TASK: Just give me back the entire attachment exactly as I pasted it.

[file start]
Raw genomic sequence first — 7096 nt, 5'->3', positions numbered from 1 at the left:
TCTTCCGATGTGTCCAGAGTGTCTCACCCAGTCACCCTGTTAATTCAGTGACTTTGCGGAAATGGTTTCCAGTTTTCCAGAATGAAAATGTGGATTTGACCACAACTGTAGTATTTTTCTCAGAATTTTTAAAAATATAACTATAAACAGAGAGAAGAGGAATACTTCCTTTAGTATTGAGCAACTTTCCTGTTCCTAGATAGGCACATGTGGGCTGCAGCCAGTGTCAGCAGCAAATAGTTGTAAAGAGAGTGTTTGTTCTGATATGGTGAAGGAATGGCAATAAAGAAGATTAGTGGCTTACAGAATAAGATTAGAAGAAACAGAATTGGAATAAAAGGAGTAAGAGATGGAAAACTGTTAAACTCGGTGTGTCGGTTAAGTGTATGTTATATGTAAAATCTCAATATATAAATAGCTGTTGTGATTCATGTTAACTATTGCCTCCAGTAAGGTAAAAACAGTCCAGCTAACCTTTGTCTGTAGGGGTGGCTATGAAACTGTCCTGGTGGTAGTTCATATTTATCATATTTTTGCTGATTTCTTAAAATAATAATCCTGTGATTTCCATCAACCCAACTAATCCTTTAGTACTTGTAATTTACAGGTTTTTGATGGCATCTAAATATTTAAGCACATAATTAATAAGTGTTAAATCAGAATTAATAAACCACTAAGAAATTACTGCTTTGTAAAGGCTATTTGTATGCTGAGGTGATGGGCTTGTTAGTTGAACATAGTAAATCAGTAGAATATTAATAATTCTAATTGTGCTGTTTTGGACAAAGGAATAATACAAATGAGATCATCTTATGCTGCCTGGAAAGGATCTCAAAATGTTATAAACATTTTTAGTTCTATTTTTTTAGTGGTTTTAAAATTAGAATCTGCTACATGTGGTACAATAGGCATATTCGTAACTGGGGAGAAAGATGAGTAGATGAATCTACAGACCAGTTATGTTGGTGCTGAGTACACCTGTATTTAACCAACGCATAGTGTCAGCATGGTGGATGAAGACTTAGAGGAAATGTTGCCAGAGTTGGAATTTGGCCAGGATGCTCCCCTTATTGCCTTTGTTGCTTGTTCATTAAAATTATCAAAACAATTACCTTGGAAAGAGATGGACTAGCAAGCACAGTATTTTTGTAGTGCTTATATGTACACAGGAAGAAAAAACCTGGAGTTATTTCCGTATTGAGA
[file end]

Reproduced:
Raw genomic sequence first — 7096 nt, 5'->3', positions numbered from 1 at the left:
TCTTCCGATGTGTCCAGAGTGTCTCACCCAGTCACCCTGTTAATTCAGTGACTTTGCGGAAATGGTTTCCAGTTTTCCAGAATGAAAATGTGGATTTGACCACAACTGTAGTATTTTTCTCAGAATTTTTAAAAATATAACTATAAACAGAGAGAAGAGGAATACTTCCTTTAGTATTGAGCAACTTTCCTGTTCCTAGATAGGCACATGTGGGCTGCAGCCAGTGTCAGCAGCAAATAGTTGTAAAGAGAGTGTTTGTTCTGATATGGTGAAGGAATGGCAATAAAGAAGATTAGTGGCTTACAGAATAAGATTAGAAGAAACAGAATTGGAATAAAAGGAGTAAGAGATGGAAAACTGTTAAACTCGGTGTGTCGGTTAAGTGTATGTTATATGTAAAATCTCAATATATAAATAGCTGTTGTGATTCATGTTAACTATTGCCTCCAGTAAGGTAAAAACAGTCCAGCTAACCTTTGTCTGTAGGGGTGGCTATGAAACTGTCCTGGTGGTAGTTCATATTTATCATATTTTTGCTGATTTCTTAAAATAATAATCCTGTGATTTCCATCAACCCAACTAATCCTTTAGTACTTGTAATTTACAGGTTTTTGATGGCATCTAAATATTTAAGCACATAATTAATAAGTGTTAAATCAGAATTAATAAACCACTAAGAAATTACTGCTTTGTAAAGGCTATTTGTATGCTGAGGTGATGGGCTTGTTAGTTGAACATAGTAAATCAGTAGAATATTAATAATTCTAATTGTGCTGTTTTGGACAAAGGAATAATACAAATGAGATCATCTTATGCTGCCTGGAAAGGATCTCAAAATGTTATAAACATTTTTAGTTCTATTTTTTTAGTGGTTTTAAAATTAGAATCTGCTACATGTGGTACAATAGGCATATTCGTAACTGGGGAGAAAGATGAGTAGATGAATCTACAGACCAGTTATGTTGGTGCTGAGTACACCTGTATTTAACCAACGCATAGTGTCAGCATGGTGGATGAAGACTTAGAGGAAATGTTGCCAGAGTTGGAATTTGGCCAGGATGCTCCCCTTATTGCCTTTGTTGCTTGTTCATTAAAATTATCAAAACAATTACCTTGGAAAGAGATGGACTAGCAAGCACAGTATTTTTGTAGTGCTTATATGTACACAGGAAGAAAAAACCTGGAGTTATTTCCGTATTGAGA